Mental Distress and Substance Disorders: The Substance Abuse and Mental Health Services Administration (SAMHSA) has designated September as National Recovery Month to celebrate the people who are in recovery, while increasing awareness and understanding of mental and substance use disorders.
This is no easy task and I applaud you if you are in recovery. Twelve-step programs work well for many, but there are plenty of paths to recovery. If you’d like to, please let us know what helped you and drop the length of your sobriety. You deserve kudos for every day!
If you follow me, you know my Choice Theory® background provides a different lens through which I view issues like mental and substance use disorders. In fact, let’s begin with the label “disorder.” I think of mental distress and substance abuse not as disorders. I believe they are perfectly ordered when you can get into the minds of the people who suffer from them.
People don’t just “catch” mental distress and substance abuse. These are behaviors people develop as coping mechanisms for whatever is happening in their lives, their minds or both. When you have the privilege of working with people who fall into these categories and you are able to connect with them in a deep and meaningful way, they might take the risk to trust you. When they do, and you begin to hear and understand what has happened to them in their life, their so-called disorders or symptoms may begin to make sense to you.
The problem is that our models for mental health and substance abuse come from a medical rather than a psychological model. Quite frankly, neither of these problems are medical. I know many people list substance abuse as a disease. As explained to me, it is considered a disease because it causes cellular changes in the body. You become addicted when your body grows accustomed to the substance; your brain thinks it’s normal and you need it. At that point, you can be considered to have a disease. However, you can be guaranteed never to contract such a disease if you don’t use. I don’t know any other disease that acts that way, except maybe SDTs, but abstinence won’t cure those diseases. Besides, it really doesn’t matter to me whether you have a disease. There is only one cure for this and that’s abstinence, and you have 100-percent control over that.
Mental health has somehow become a synonym for mental illness. Mental distress is not a disease. There is no empirical evidence to support the notion of chemical imbalances or structural changes to one’s brain when diagnosed with mental health “disorders.” Everyone lies somewhere on the mental health continuum, just like they do on the physical health continuum. When a person lives a life of mental and emotional distress and experiences trauma, the brain is looking for something the person can do to protect itself, and the symptoms of mental distress are born: depression, anxiety, post-traumatic stress, schizophrenia, bipolar disorder, dissociative identity disorder and every other diagnosis found in the Diagnostic and Statistical Manual of Psychiatric Disorders 5. They are all versions of compensatory behaviors designed to help the person get what they want and need in a situation where they generally feel powerless.
The problem is that, while these behaviors may help in some way—providing attention, support, sympathy, avoidance of responsibility, keeping others at arms’ length and a host of other benefits—they also bring a great deal of pain and dysfunction.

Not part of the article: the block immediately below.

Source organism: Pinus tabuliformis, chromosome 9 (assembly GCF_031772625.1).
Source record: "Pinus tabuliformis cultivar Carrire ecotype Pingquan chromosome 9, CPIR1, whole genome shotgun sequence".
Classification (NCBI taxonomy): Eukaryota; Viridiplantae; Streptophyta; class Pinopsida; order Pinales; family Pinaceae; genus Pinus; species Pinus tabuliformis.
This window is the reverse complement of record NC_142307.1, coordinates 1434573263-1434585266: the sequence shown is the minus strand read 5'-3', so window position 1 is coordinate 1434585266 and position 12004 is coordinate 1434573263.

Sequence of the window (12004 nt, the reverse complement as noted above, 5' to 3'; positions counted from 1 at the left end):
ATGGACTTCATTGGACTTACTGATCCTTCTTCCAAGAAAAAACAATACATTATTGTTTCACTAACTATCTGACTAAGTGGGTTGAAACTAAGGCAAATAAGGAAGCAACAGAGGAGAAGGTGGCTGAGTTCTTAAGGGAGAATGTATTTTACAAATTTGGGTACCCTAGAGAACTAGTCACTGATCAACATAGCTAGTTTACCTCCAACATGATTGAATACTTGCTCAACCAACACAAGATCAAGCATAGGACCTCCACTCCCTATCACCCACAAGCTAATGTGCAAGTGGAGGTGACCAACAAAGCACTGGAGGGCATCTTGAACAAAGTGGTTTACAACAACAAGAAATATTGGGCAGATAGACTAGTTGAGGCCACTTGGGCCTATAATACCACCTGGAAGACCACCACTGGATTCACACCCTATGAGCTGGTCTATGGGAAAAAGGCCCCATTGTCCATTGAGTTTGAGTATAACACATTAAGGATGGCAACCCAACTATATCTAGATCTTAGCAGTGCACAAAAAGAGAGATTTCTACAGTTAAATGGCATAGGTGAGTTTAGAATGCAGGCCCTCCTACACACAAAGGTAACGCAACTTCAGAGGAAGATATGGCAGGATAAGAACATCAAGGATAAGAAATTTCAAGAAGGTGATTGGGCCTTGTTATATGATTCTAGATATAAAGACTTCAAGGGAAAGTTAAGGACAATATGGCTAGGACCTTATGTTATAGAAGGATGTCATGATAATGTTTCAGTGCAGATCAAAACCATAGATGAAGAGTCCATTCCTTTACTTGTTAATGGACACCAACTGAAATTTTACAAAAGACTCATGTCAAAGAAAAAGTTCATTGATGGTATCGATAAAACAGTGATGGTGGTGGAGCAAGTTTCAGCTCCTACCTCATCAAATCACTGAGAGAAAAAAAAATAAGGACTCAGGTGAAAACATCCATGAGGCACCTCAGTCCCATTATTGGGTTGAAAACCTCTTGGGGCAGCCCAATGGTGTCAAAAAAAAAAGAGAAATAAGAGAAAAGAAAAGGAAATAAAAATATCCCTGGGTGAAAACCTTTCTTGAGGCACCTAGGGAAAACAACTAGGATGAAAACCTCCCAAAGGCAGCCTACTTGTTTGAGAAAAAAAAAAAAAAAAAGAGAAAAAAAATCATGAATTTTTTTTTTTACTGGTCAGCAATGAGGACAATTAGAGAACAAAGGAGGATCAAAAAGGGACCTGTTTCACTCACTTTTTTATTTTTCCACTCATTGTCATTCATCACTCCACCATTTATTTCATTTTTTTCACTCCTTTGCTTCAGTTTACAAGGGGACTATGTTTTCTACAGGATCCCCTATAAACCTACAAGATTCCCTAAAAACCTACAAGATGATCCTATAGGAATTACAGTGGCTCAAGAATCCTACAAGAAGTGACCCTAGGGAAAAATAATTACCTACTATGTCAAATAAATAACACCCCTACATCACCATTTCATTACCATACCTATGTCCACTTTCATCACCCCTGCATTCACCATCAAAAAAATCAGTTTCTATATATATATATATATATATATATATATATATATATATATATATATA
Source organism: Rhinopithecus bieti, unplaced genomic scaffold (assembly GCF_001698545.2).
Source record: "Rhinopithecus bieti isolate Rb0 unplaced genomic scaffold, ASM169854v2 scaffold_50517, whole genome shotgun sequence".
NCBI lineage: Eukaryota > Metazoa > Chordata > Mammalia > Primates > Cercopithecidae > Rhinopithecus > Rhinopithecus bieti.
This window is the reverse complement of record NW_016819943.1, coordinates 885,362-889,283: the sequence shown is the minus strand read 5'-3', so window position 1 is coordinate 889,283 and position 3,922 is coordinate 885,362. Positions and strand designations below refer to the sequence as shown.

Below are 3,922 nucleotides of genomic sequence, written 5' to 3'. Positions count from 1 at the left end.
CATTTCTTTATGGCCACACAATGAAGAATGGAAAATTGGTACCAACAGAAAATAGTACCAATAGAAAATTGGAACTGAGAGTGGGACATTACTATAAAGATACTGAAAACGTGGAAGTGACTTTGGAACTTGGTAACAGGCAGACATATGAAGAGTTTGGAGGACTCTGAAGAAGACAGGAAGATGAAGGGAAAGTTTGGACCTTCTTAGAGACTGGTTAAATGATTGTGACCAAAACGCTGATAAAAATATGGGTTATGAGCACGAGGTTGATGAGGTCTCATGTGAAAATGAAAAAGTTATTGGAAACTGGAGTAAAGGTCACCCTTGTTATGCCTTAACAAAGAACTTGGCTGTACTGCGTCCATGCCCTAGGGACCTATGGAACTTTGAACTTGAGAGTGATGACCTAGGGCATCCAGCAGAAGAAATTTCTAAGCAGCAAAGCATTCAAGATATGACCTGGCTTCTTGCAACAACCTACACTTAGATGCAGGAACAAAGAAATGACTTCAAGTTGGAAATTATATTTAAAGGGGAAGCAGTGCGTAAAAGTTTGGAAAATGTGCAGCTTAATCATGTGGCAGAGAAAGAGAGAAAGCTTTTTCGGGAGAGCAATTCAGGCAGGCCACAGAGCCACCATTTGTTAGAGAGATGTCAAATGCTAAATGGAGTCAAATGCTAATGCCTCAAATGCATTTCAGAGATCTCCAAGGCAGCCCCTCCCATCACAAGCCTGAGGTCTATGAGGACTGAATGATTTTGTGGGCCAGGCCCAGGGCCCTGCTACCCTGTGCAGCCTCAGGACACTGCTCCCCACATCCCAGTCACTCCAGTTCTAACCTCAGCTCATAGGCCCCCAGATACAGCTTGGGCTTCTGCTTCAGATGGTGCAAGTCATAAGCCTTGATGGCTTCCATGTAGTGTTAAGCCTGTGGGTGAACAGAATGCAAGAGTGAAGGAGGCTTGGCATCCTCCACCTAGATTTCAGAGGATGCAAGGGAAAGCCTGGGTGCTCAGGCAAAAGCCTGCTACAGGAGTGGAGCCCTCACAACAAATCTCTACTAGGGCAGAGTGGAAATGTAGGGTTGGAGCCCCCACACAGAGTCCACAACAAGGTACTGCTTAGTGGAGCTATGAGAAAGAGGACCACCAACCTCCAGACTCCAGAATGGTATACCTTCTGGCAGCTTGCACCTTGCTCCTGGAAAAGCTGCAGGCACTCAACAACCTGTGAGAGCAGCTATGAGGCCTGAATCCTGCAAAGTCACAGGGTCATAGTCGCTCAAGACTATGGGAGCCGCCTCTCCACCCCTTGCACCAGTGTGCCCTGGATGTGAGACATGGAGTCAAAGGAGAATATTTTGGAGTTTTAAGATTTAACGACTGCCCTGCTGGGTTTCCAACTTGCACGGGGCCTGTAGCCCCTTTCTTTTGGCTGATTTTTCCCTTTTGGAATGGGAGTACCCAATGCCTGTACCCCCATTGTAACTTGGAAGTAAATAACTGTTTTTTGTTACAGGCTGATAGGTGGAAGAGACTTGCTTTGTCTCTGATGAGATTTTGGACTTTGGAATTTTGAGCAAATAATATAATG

The same can be said of addiction. It can start as fun or a way to fit in. It can help the user feel more important and powerful than they feel without the substance. It can serve to numb pain or provide freedom from daily routines or the freedom to do something against socially accepted norms. There are many reasons addiction begins, but it always meets one or more of the person’s needs for Safety & Security, Connection, Significance, Freedom or Joy. After some time, the substance robs the person of any other things that used to make them feel good since the substance is the only thing to accomplish that in active addiction.
When a person goes into recovery from either addiction or mental distress, it means they have prioritized their own wellbeing and found ways to get their needs met in healthier ways. The addiction or the mental health behaviors may have been the best way to do that during the time of their trauma and distress, but once they decide they want to learn different ways, they have the hard work of rebuilding—sometimes building for the very first time—a life where they have healthy and responsible ways of meeting all their needs without relying on the substances or the mental health behaviors they were using.
The behaviors they chose when in the middle of their changes is not to be judged or punished. The individual was doing the best they knew to do under their circumstances and they found something that worked, even though it came with a high cost. Living a life of recovery means they are making even better choices now that are made challenging because of their former habits.
If you’ve ever broken a habit, you know how hard that can be. Imagine how difficult it is to break the habit of poor mental health or addiction when the pull to their former lives is quite rewarding, strong and persistent.
If you know anyone living in recovery, I hope you give them your utmost respect. There was nothing wrong with them. They were dealing with a lot of things that perhaps no one knew about or even still doesn’t know about. They may have repressed the memories themselves. You can know for sure: They are survivors! They found something that allowed them to stay alive. What they are doing now is incredibly brave. They are making better choices not only for themselves but also for the people around them and the people who care about them. I salute them. Carpe diem.